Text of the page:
your own sister. Shall you try to per“I did not know she was your sister, suade her ?” Charles. You must do me that justice.” “I would see her in her coffin first.”

“Of course you did not. If". “So I suppose.”

“I know what you are going to say “She must come away from here, that I should not have dared. On my Lord Welter. I must keep her and do soul, Charles, I don't know; I believe I what I can for her. We must pull dare do anything. But I tell you one through it together somehow." .. thing—of all the men who walk this “She had better go from here. She earth, you are the last I would willingly is too good for this hole. I must make wrong. When I went off with Adelaide, provision for her to live with you.” I knew she did not care sixpence for “Not one halfpenny, my lord. She you. I knew she would have made you has lived too long in dependence and wretched. I knew better than you, disgrace already. We will pull through

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said to Hornby, whom he found with his head resting on the table; “I will come to-morrow and prepare her for leaving this house. You are to see her the day after to-morrow; but without hope, remember."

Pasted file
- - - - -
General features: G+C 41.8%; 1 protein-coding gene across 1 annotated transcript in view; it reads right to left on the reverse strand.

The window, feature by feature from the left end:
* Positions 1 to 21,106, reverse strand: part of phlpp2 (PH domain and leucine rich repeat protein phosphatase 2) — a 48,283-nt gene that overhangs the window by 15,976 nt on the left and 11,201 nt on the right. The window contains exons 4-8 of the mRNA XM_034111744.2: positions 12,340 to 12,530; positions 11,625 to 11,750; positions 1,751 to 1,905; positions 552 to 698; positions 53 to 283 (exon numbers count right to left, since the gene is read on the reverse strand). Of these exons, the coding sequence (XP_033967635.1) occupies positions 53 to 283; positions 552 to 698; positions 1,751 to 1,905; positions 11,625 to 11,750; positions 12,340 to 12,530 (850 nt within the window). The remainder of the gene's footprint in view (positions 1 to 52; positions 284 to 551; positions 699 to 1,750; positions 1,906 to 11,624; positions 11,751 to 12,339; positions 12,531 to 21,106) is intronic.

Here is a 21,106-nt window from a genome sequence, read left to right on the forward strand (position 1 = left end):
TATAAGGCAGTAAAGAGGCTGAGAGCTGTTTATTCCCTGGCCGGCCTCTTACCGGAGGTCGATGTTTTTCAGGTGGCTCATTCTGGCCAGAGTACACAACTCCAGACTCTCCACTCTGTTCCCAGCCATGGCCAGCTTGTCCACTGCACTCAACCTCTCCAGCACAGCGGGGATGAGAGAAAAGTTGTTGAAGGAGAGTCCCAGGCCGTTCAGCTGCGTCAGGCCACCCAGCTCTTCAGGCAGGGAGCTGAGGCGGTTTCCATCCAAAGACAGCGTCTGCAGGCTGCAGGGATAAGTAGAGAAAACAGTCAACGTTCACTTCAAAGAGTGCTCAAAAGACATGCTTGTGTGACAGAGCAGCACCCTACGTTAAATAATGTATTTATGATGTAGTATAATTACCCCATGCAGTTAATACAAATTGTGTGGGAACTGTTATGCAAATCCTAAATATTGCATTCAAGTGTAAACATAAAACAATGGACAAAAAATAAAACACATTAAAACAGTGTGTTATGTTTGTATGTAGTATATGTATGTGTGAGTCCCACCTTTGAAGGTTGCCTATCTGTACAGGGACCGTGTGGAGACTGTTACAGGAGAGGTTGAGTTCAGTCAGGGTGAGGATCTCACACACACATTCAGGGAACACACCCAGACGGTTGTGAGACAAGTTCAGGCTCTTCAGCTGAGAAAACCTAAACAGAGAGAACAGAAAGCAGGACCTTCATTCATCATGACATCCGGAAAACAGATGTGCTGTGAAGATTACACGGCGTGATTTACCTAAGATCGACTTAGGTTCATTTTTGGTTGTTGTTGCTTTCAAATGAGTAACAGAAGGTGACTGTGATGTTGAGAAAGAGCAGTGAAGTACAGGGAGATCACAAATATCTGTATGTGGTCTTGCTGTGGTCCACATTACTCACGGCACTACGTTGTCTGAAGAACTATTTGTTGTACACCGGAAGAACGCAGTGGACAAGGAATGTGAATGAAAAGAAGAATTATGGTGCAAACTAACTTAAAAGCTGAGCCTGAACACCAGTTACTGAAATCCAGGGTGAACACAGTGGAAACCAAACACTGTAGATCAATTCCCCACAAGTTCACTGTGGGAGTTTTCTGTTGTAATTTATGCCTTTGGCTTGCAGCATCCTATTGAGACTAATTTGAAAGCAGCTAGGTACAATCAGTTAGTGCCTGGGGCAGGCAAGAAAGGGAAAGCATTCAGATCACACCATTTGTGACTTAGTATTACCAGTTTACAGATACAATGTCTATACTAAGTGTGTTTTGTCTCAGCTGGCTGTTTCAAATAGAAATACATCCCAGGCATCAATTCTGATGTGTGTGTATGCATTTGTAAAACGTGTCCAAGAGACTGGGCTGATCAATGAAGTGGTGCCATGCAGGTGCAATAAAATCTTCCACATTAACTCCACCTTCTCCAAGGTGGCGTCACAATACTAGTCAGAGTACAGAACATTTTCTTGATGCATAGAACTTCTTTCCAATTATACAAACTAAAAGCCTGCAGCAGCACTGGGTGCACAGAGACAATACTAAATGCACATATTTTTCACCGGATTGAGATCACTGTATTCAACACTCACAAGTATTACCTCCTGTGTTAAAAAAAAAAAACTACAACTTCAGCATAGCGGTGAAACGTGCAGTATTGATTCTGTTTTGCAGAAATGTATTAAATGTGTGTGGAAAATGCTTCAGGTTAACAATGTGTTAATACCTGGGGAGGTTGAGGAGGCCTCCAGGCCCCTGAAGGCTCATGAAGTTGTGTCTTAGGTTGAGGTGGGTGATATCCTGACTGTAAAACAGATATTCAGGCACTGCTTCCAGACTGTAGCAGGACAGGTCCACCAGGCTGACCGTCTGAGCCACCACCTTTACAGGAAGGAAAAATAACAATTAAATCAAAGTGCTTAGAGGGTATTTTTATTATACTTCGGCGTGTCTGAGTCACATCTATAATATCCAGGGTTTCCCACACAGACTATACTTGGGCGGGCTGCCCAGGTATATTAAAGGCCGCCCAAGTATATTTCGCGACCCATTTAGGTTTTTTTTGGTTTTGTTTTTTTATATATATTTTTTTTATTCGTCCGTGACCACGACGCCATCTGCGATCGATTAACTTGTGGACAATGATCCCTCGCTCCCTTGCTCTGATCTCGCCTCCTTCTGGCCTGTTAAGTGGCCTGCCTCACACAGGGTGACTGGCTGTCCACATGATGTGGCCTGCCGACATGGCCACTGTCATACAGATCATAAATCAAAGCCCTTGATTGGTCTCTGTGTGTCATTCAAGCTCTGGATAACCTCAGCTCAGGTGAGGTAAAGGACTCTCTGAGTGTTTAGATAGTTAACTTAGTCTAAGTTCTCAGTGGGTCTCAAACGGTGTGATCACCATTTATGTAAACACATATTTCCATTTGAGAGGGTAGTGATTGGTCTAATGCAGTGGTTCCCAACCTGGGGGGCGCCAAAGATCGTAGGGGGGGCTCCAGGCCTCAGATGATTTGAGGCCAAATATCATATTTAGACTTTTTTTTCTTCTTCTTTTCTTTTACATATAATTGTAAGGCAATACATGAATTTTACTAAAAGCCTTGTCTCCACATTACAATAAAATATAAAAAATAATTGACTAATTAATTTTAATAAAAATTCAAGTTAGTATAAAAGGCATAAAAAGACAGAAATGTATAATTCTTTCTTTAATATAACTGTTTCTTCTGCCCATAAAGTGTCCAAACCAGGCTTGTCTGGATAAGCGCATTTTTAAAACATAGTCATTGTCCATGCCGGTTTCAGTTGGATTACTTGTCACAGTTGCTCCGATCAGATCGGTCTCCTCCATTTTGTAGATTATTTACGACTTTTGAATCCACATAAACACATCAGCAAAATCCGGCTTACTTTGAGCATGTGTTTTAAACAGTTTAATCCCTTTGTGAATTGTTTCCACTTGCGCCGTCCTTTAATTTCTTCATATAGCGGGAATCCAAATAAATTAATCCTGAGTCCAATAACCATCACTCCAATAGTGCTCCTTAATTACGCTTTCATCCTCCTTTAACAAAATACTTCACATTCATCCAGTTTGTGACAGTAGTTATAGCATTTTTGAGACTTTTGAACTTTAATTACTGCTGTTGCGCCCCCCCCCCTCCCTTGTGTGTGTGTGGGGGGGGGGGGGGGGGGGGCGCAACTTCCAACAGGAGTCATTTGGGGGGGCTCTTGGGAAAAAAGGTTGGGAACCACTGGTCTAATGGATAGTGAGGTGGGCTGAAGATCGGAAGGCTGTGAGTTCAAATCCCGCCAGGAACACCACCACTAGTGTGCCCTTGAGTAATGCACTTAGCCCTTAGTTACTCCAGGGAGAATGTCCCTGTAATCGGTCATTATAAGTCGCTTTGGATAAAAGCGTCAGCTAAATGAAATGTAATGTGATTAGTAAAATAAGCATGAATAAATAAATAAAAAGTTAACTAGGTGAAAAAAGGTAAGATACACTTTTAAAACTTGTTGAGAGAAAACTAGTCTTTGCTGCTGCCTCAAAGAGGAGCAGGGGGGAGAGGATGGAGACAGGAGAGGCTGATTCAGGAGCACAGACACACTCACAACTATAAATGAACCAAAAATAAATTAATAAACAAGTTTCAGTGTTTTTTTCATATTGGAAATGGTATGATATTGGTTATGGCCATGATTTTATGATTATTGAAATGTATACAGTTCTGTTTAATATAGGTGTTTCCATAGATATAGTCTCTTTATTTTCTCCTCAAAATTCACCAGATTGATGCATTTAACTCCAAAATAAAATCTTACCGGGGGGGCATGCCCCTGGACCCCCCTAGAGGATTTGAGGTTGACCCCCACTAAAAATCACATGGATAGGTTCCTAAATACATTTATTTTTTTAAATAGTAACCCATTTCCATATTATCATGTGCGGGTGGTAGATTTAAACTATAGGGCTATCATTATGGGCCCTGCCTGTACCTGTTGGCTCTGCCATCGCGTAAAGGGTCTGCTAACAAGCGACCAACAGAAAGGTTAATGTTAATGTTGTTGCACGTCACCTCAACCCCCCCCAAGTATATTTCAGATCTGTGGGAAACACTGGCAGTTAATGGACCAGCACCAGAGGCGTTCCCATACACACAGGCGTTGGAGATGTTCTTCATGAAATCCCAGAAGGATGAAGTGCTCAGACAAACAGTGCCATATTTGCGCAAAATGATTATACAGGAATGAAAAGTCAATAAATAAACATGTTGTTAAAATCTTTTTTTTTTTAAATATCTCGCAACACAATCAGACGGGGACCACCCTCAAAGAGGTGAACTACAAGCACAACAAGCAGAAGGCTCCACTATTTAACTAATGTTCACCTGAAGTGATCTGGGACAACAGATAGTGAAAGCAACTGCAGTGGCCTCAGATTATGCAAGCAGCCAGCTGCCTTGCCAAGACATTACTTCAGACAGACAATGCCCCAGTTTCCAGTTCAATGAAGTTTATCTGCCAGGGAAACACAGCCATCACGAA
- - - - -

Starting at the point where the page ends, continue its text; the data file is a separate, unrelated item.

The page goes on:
He roused a groom from above the stable to help him to saddle the horses. “Will it soon be morning ?he asked.

"Morning," said the lad; “it's not twelve o'clock yet. It's a dark night, mate, and no moon. But the nights are short now. The dawn will be on us before we have time to turn in our beds."

He rode slowly home after Hornby. “The night is dark, but the dawn will be upon us before we can turn in our beds !” The idle words of a sleepy groom, yet which echoed in his ears all the way home! The night is dark indeed; but it will be darker yet before the dawn, Charles Ravenshoe.

CHAPTER XL. Litinin

Lord Welter said nothing, but he determined that Charles should not have his way in this respect.

Charles continued, “When I came into this room to-night I came to quarrel with you. You have not allowed me to do so, and I thank you for it.” Here he paused, and then went on in a lower voice, “I think you are sorry, Welter; are you not? I am sure you are sorry. I am sure you wouldn't have done it if you had foreseen the consequences, eh ?

Lord Welter's coarse under-lip shook for half a second, and his big chest heaved once; but he said nothing.

“Only think another time; that is all. Now do me a favour; make me a promise."